Chokecherry - Prunus virginiana

(Wild black cherry, Capulin)

Ethnobotanical Uses



"Choke cherries were among the most important berries for many tribes. They were collected after the first frost (which makes them sweeter) and were dried or cooked, often as an addition to pemmican or stews. Large quantities were collected, pulverized with rocks, formed into patties (about 6" or 15 cm) in diameter and 3/4' or 2 cm thick) and dried for winter use. Today, choke cherries are used to make jelly, syrup, sauce and wine. The raw cherries are sour and astringent, so they cause a puckering or choking sensation when they are eaten-hence the name 'choke cherry.' After they have been cooked or dried, however they are much sweeter and lose their astringency." (Kershaw 67)

"Only the black cherries are edible. All other parts of this plant are mildly poisonous-even the unripe red cherries. Ripe cherries can provide jelly, syrup, gelatin, wine, juice, fruit leather, and pemmican .Screen out the seeds. Dehydration preserves cherries for very long periods. --- Note: Like many commercial fruits, the seeds of chokecherry are mildly poisonous. Drying and heat evaporate toxic principles." (Seebeck 29)

Recipe: Chokecherry Jelly

"Wash cherries and remove stems. Simmer 4 cups chokecherries in enough water to cover the fruit. While simmering, mash the fruit with a wooden spoon. Remove from heat and run cherries through a Foley mill, retaining the liquid and pulp in a bowl below.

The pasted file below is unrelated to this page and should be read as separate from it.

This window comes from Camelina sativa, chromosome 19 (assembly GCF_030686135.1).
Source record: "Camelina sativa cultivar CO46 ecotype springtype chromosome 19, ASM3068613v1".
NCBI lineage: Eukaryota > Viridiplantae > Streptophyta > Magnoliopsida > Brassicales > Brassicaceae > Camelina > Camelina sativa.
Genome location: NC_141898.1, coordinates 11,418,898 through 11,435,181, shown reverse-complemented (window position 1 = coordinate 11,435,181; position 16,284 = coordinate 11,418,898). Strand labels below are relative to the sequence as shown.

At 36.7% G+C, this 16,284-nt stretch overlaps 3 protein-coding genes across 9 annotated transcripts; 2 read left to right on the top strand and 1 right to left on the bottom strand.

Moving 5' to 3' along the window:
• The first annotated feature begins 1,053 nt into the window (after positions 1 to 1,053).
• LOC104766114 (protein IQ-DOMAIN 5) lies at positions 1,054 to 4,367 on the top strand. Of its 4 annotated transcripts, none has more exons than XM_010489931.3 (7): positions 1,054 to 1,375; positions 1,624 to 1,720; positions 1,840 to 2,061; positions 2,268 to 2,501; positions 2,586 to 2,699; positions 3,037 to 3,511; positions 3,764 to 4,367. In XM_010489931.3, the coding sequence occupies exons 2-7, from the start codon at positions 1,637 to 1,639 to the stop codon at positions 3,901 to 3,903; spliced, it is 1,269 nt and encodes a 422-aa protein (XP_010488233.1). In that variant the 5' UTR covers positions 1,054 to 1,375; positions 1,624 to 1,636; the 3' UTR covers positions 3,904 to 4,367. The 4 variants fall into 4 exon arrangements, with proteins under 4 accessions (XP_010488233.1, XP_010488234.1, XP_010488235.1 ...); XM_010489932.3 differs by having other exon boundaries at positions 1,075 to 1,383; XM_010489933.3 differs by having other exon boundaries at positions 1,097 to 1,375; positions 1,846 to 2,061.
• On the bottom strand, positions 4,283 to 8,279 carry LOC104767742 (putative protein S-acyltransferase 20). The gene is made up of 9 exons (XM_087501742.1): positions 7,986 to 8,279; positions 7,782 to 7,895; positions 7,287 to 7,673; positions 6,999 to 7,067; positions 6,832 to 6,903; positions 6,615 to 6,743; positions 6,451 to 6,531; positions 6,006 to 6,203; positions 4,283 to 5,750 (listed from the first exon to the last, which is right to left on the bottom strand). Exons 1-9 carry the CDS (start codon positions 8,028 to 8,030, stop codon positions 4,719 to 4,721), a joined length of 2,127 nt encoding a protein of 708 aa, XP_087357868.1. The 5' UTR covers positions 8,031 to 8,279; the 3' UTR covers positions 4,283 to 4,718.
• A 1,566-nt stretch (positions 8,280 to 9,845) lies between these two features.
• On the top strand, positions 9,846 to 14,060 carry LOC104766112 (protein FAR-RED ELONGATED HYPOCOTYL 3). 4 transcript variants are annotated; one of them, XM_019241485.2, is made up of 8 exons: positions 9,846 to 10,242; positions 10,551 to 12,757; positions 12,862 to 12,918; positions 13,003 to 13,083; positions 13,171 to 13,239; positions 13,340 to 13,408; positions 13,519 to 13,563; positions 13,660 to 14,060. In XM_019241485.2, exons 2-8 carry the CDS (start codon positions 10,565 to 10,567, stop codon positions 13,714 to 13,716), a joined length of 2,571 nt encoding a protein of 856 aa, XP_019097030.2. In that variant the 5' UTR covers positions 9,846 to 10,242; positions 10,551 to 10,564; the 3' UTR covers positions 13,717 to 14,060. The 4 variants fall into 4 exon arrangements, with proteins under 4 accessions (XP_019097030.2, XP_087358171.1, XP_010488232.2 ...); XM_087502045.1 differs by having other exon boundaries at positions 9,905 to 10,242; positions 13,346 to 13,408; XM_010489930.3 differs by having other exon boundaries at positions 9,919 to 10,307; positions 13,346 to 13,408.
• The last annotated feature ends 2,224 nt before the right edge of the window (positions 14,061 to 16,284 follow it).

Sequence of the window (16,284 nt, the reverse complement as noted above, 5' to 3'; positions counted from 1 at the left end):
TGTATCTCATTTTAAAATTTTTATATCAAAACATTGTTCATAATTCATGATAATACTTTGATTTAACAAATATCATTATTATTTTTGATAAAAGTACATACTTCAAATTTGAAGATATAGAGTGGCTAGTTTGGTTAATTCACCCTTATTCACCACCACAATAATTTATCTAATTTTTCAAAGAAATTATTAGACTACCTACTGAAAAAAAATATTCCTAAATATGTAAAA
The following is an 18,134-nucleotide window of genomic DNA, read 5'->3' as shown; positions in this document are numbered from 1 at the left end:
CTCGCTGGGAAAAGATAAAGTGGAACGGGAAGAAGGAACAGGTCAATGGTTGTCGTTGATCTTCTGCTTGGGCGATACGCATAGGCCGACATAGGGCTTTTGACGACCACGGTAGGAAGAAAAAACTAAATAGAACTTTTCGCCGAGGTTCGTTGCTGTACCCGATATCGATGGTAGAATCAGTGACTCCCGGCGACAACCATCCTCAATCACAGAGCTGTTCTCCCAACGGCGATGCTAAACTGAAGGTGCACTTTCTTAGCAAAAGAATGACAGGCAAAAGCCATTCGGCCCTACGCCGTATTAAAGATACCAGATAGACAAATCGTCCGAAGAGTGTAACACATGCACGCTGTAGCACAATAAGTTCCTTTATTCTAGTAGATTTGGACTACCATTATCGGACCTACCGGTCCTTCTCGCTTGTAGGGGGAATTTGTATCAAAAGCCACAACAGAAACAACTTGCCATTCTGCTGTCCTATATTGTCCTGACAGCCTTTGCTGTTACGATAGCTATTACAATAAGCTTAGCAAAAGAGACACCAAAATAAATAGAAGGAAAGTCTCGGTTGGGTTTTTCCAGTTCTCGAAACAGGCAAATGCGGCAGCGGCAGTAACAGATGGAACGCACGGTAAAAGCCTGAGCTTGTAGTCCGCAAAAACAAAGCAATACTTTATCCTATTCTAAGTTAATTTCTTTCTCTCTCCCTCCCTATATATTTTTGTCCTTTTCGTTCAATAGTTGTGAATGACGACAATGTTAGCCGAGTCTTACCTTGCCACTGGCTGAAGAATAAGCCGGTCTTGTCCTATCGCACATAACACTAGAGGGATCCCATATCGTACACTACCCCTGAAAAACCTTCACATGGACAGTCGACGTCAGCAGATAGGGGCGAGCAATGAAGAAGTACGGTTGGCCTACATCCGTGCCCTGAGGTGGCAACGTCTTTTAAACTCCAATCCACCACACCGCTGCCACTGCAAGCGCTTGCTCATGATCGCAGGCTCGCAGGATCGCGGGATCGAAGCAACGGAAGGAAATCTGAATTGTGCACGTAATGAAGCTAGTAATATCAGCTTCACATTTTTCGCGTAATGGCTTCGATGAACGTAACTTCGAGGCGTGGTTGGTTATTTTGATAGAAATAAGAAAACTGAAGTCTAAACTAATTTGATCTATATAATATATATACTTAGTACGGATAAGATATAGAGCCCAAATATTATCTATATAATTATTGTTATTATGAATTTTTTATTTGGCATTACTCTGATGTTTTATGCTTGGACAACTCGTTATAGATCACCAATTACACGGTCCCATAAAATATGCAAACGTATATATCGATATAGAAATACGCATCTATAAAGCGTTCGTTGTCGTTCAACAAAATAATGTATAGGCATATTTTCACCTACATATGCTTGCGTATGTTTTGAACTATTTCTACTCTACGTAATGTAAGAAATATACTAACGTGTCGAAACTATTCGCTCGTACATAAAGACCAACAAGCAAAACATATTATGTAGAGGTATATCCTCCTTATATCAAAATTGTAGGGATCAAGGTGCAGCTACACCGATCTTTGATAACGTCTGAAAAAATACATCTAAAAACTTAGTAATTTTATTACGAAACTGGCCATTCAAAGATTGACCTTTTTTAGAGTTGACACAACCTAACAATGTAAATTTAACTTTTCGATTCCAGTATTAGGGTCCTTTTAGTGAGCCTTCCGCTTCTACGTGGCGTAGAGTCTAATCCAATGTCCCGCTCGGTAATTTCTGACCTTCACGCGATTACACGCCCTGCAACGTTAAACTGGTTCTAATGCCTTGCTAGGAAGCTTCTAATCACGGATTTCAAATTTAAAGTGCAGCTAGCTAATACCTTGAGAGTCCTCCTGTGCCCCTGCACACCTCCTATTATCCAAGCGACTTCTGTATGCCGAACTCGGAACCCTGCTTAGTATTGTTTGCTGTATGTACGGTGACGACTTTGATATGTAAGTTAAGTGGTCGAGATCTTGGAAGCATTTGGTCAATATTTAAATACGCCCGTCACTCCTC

Put juice-pulp mixture back into a saucepan. Combine with 1 packet pectin. Bring to a boil and then add 1-2 cups sugar or other sweetener. Stir well. Bring to a rolling boil; continue boiling for 1 minute, stirring constantly. Remove from heat and place in jars. Store in refrigerator.

Note: For long-term storage use canning methods appropriate for jelly. Place in sterilized glass jars with sealed lids, as you would other jellies. Variation: Use half fresh apple cider and half chokecherry juice." (Morgan 212)


"The fruit is gathered for jam, jelly, and marmalade. Wine is made with the fruit juice, sugar, yeast, and water. This is allowed to stand for fifteen days, and is then strained and bottled with the addition of a little more sugar to each bottle. It should be kept for a month before drinking, and is considered a good purifier of the blood."

The people of Pena Blanca dig the roots in September (no other month will do) and boil them in water with a little piloncillo. A small glass of the warm tea is drunk the first thing in the morning and before every meal to relieve inflammation of the stomach. And for rheumatism, a red tea is made from the boiled roots. A small glass of this is drunk an the rest is used as a bath." (Curtin 37)

Other Uses:

"Crushed leaves or thin strips of bark will kill insects in an enclosed space. Cherry wood is very hard. Seasoned branches make excellent canes and walking sticks." (Kershaw 67)

"The racemes of white flowers, which are borne on the ends of its mahogany-colored branches, produce, in August and September, black cherries from which a purplish-red dye is extracted." (Curtin 37)

"In the early spring this plant is considered harmful to animals who eat its young leaves, but at this season of the year, if the outer bark is peeled off, its inner layer yields a green dye."(Curtin 37)

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